Tuberculosis : Specimen Collection for Laboratory Diagnosis

Specimen Collection

  • Pulmonary tuberculosis: threat to both patients and others so sample should be collected and handled in a safe manner.
  • Successful identification of pathogens depends on quality of the specimens and appropriate processing of samples.
  • Pulmonary secretion: sputum, gastric lavage, tracheal aspirate, bronchospcopic aspirations
  • Sputum: most important and frequently received
  • Container: wide mouth, sterile, clean, leak proof, labeling site and placed into bags to stop leakage
  • Specimen of choice: spontaneously induced sputum
  • Patients is instructed to take deep breath, hold for few seconds and then cough deeply and vigorously
  • Covering mouth during coughing to prevent spread of aerosols
  • Not to use oral antiseptics before collection
  • Rejected samples: saliva, nasal secretions, specimen containing food particles and other matters
  • Aerosol induction technique: saline aerosol induction procedure to induce sputum from those patients who can not produce sputum spontaneously.
  • Saline aerosol, causes irritation, when inhaled slowly, induces deep coughing and facilitates sputum collection
Gastric lavage specimen
  • Collected form those patients who have swallowed sputum during night
  • Procedure is limited to senile, non ambulatory and children younger than 3 years old
  • Levine collection tube is inserted through the nose , when fully inserted, a syringe is attached to the end of the tube and filtered distilled water is inserted through tube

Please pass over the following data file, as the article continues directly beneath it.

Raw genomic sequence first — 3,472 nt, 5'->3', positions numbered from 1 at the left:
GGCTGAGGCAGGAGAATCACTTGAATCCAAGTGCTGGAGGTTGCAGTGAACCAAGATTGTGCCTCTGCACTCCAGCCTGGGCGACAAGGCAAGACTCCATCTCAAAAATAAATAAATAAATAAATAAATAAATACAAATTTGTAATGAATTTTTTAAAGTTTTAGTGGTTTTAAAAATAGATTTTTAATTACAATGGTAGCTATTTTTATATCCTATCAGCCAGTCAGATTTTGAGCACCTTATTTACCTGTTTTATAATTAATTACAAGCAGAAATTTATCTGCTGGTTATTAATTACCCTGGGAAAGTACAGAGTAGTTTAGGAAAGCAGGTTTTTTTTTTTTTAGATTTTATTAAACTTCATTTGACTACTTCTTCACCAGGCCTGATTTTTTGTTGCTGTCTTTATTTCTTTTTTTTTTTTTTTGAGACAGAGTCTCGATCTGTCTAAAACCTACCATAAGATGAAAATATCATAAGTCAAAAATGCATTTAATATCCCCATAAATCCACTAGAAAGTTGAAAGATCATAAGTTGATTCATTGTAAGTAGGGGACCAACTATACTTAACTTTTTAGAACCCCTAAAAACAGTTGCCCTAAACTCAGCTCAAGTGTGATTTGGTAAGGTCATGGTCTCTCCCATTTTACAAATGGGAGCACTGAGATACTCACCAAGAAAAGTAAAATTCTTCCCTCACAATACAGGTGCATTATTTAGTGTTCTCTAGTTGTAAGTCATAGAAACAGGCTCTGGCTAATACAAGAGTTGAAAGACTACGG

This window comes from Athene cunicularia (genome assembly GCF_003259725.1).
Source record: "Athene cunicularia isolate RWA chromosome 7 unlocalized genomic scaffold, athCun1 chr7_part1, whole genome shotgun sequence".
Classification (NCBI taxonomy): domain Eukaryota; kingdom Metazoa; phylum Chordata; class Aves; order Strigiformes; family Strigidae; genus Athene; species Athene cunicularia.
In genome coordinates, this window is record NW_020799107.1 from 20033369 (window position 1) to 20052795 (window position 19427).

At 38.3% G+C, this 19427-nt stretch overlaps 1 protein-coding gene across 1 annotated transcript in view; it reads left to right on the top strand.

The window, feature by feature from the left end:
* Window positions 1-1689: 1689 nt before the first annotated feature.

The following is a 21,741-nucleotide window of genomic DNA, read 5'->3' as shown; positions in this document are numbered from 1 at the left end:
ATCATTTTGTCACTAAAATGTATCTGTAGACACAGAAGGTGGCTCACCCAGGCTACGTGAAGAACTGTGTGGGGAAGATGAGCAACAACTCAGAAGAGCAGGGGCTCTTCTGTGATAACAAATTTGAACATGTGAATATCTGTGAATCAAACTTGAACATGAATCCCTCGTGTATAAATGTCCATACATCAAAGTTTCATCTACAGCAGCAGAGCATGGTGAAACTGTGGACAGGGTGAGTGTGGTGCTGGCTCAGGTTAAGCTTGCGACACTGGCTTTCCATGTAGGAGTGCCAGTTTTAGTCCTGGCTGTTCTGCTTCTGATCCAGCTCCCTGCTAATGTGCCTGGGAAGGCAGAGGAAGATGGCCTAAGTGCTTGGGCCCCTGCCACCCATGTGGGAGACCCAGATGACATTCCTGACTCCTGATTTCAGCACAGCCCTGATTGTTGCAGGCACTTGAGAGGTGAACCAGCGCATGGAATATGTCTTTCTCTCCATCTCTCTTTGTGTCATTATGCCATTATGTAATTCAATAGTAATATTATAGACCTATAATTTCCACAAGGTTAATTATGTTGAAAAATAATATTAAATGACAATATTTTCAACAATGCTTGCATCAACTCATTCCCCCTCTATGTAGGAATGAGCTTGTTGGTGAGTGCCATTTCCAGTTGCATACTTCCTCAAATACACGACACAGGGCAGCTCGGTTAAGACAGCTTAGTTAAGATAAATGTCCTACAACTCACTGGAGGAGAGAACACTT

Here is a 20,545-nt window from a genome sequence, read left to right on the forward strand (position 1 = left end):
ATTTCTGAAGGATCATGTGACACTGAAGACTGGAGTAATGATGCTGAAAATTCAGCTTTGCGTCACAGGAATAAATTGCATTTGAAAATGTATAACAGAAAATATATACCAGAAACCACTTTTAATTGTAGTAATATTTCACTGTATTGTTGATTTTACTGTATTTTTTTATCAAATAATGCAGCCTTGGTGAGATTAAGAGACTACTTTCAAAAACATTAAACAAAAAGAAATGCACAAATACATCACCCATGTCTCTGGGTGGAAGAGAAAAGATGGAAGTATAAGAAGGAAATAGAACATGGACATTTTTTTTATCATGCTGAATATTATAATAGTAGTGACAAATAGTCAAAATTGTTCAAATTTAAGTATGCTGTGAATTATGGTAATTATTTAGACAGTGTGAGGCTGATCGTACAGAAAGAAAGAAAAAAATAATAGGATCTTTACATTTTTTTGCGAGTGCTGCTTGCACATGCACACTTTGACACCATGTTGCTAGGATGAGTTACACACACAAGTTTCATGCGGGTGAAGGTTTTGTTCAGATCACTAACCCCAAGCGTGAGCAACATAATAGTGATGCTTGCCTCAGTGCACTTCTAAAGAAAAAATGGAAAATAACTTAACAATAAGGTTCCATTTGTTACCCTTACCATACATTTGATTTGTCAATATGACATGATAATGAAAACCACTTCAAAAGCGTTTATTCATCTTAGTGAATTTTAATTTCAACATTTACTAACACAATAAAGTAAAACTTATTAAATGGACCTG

• 20-25 ml gastric lavage specimen is then collected
  • Series of specimen should be collected within 3 days

Urine samples

  • Early morning voided urine (EMU) sample should be collected
  • Whole sample should be sent for examination
  • Twenty four hour urine sample are undesirable because of excessive dilutions, higher contamination and difficulty in concentration

Body fluids

  • Tubercular meningitis, rather uncommon, may in immunocompromised patients
  • At least 10 ml of CSF and 10-15 ml of peritoneal, pericardial sample is collected
  • Pleural fluid and ascitic fluid tend to clot so should be collected in a tris sodium citrate container


  • Immunocompromised patient particularly co-infected with HIV may have disseminated mycobacterial infection
  • collected in a manner as for routine blood culture
  • Best recovery in BACTEC vial or isolator – centrifugation system


  • Clean, dry, wax free container without any diluents


  • Skin should be cleaned using alcohol
  • collected in a syringe or swab depending upon the volume


  • Specimen should be promptly delivered to laboratory and can be refrigerated if processing is delayed (only for sputum, gastric lavage and urine)
  • Should be labeled as HIGH RISK
  • Specimen should be opened in Class II containment

Binod G C

I'm Binod G C (MSc), a PhD candidate in cell and molecular biology who works as a biology educator and enjoys scientific blogging. My proclivity for blogging is intended to make notes and study materials more accessible to students.

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